One certain advantage though of his time under Simeone is the fighting attitude that he appears to have inherited while playing his manager’s philosophy of “Cholismo”, where maximum effort is said to be non-negotiable. On Saúl’s Champions League debut in 2015 against Bayer Leverkusen, he suffered severe damage to his kidney from a clash with an opposing player shortly before half-time but attempted to continue playing in the second half. Lying on a stretcher, he saw his father crying and told him “Dad, it’s OK, I’m a toro, a bull, I can take this.” He was seen shaking in the dressing room and began to lose control of his body, so he was rushed to hospital where he had his blood drained and spent a month before returning to Atletico to play.

In 2017 Saúl revealed that he had been wearing an internal catheter while playing since his return from hospital and would often urinate blood immediately after every training session or match. He said that it was so sore that he was sometimes unable to stand, but when the catheter was removed his kidney was not working properly so he asked for it to be put back in so that he could keep playing.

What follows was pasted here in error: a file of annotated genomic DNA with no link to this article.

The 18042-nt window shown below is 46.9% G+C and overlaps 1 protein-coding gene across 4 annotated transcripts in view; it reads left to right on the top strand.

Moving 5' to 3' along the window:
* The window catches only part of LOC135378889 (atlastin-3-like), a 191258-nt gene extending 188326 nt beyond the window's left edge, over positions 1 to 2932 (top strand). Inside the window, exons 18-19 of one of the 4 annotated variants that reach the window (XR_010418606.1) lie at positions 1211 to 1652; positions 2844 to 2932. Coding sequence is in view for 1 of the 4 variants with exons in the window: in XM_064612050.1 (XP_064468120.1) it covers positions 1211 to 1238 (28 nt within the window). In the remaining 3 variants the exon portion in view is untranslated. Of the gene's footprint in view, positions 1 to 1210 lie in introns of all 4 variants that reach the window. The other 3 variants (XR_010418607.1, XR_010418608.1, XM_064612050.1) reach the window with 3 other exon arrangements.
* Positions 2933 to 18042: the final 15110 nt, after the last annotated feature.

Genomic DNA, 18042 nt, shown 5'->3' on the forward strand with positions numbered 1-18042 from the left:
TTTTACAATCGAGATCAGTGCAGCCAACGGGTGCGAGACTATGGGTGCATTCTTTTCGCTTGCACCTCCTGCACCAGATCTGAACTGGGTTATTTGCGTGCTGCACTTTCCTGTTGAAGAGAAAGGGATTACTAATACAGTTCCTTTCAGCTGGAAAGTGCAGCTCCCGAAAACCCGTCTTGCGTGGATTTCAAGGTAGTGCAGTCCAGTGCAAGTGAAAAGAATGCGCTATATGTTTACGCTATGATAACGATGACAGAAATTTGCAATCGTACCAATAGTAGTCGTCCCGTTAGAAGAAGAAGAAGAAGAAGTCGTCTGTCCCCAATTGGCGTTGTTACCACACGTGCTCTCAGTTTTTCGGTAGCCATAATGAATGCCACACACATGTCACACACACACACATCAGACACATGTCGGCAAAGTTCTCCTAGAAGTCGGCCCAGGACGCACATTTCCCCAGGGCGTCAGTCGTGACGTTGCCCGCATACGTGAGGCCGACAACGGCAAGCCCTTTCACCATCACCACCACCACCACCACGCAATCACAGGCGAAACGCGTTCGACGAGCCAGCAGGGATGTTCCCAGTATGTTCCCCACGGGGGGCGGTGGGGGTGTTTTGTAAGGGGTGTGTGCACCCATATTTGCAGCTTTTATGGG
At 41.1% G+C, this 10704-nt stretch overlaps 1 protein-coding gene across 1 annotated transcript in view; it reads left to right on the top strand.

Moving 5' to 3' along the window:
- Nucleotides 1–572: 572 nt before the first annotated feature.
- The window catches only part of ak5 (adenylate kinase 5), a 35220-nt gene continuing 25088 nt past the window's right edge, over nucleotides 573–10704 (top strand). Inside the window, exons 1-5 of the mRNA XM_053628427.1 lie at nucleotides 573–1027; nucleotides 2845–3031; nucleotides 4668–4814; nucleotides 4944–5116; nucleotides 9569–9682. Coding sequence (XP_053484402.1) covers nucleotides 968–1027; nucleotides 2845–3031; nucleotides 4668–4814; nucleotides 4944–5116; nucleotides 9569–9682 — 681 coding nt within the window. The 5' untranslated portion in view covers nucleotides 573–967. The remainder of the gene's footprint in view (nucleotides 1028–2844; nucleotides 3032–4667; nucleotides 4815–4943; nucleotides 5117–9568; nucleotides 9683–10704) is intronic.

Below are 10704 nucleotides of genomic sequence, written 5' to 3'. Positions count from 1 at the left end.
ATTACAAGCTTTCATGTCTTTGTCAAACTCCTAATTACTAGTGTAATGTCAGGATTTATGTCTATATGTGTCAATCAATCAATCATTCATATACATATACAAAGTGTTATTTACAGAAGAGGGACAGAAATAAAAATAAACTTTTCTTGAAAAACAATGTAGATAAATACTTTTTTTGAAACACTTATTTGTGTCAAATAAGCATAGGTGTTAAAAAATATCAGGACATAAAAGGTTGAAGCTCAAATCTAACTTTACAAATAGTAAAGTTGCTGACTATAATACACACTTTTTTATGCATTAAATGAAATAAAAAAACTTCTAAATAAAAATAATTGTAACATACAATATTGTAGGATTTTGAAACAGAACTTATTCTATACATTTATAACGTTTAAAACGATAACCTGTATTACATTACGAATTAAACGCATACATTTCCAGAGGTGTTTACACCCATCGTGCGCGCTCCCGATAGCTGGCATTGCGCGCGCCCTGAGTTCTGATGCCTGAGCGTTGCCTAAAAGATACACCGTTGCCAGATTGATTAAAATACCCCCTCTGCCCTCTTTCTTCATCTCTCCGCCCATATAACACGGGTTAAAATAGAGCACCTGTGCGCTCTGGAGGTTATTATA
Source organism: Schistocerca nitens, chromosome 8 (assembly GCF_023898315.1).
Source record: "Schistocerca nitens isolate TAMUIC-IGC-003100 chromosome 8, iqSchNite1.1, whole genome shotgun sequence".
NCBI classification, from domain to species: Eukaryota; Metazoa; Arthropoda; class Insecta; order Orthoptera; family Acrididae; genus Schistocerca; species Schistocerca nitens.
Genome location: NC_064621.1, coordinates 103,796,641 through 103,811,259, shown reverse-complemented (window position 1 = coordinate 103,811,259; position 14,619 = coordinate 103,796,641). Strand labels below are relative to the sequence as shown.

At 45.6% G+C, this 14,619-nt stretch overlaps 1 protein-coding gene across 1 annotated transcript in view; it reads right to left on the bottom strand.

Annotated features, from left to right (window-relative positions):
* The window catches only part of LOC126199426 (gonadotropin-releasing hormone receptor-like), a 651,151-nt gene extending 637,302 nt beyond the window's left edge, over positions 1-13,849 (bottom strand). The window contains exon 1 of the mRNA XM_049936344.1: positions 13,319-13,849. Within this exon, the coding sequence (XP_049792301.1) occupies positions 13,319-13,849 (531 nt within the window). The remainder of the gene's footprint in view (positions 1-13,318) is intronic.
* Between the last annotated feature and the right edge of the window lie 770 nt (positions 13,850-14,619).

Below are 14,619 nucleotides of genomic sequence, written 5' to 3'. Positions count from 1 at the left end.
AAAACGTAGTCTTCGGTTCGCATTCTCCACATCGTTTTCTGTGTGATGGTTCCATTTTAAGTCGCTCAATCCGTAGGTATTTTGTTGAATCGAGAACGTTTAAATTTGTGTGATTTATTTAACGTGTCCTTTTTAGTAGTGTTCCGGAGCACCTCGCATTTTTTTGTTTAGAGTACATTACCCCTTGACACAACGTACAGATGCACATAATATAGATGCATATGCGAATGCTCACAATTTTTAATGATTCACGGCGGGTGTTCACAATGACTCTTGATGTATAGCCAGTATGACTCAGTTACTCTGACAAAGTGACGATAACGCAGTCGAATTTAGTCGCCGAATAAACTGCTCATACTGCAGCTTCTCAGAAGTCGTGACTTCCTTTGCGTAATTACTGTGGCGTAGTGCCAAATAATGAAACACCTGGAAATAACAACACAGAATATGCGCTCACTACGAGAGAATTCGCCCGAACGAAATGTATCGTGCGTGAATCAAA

“They (the doctors) said: ‘Saúl, it’s not that simple,’” he recalls. “I was tired of it all and I said: ‘Doc, just take the kidney out. Take it out. I’ll be out for a month, but then I’ll be back again.’ I thought, lose a kidney, it’s fine, I’ve got another one.”

Saúl was advised against doing so despite his desperation to return to football, but now plays without the catheter and has recovered well, joking that “what doesn’t kill you makes you stronger” is not just a cliche for him since he has always been determined and tough. Talking about his move to Chelsea, he referred to it as a chance to move out of his “comfort zone” because he is by no means a guaranteed starter and has pledged to fight for his place in the team.

Of course only time will tell as to whether Saúl will be a success in West London and whether he may be able to persuade the club to trigger his option to buy, as they did with Mateo Kovacic only 2 years ago, but if his battle with his health is anything to go by then it seems almost certain that Saúl will be striving hard to make the first eleven every week and will be a valuable addition to the squad with his immense resilience and tactical versatility even if nothing else.

Written by Ollie McCabe (@OliverMcCabe_)

Edited by Tom Coley (@tomcoley49)